In their recently published article, “Always Running: Candidate Emergence among Women of Color Over Time,” Drs. Andrea Silva and Carrie Skulley investigate how challenges to and advantages of women candidates differ by candidate race and ethnicity. Their timely research, published in Political Research Quarterly this summer, provides important insights to help put this year’s increase in women’s candidacies into important context.
We interviewed Drs. Silva and Skulley about their research and findings and provide their answers below.
You recently published an article on candidate emergence among women of color over time. What do you mean when you say “candidate emergence” and how did you measure it in your research?
Candidate emergence represents the final step in the process of thinking about running for office. It reflects the decision to contest a seat for an elective office. In our paper, we measure candidate emergence as the percent of women who officially ran in a primary for a House seat in a given election cycle.
If you had to pull out the most notable findings from your project, what would they be?
Our most notable finding is that women of color navigate politics differently than their white counterparts beginning with the initial decision to run for office. Our findings echo those of qualitative studies (e.g., Sisters in the Statehouse by Nadia Brown, and The Latina Advantage by Christina Bejarano) which document the importance of focusing on the intersection of race and gender in politics. Our research also demonstrates that small sample sizes should not be a deterrent in studying these women and their experiences quantitatively.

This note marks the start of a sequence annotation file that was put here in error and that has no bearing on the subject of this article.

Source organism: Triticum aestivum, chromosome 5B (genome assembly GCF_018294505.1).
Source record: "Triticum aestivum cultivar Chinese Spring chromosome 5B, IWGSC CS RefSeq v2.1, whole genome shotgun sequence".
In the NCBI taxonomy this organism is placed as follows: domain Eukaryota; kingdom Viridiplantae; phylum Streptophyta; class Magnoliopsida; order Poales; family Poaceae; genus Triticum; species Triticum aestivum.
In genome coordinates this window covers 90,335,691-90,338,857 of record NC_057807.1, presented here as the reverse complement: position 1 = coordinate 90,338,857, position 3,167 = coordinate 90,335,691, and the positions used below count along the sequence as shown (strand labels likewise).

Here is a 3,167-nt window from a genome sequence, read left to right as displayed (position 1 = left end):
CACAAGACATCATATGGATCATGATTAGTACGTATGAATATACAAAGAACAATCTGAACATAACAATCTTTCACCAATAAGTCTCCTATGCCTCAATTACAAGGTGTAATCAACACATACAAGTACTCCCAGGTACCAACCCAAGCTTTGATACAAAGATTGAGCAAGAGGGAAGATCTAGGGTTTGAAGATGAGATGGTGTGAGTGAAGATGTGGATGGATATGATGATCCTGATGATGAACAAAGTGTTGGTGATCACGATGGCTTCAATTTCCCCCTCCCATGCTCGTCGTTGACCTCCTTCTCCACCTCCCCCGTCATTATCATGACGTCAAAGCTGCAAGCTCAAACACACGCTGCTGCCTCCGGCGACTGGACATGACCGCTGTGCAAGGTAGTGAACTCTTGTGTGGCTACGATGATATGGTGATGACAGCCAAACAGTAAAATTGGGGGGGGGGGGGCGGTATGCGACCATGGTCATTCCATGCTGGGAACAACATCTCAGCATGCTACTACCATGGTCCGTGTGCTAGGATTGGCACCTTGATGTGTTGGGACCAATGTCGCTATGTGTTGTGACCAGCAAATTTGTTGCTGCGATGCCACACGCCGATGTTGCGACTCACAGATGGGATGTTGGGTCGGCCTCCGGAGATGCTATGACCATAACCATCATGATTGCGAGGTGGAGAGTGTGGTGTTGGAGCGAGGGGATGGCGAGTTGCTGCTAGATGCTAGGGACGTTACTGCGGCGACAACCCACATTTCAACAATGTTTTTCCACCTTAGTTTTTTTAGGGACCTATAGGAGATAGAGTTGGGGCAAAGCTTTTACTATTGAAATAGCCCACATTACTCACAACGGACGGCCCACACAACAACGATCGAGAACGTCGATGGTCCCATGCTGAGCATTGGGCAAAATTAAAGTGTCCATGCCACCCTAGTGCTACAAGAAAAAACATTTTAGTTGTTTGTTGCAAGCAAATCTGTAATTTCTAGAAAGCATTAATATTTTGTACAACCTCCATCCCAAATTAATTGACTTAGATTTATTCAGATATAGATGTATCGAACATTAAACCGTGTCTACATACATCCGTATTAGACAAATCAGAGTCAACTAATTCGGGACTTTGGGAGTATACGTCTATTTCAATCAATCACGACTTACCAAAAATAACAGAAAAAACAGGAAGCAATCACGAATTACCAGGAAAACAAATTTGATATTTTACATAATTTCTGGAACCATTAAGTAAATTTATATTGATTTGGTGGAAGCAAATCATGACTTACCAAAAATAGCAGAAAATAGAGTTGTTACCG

What motivated you to take on this research? Why, in particular, did you want to look at differences in candidate emergence among women by race and ethnicity?
We always room together at conferences and frequently find ourselves feeling disgruntled about how literatures that should be in conversation with each other frequently are not (we are huge nerds). This frustration led us to thinking about ways we could put the race and ethnic politics literature in better conversation with the women and politics literature.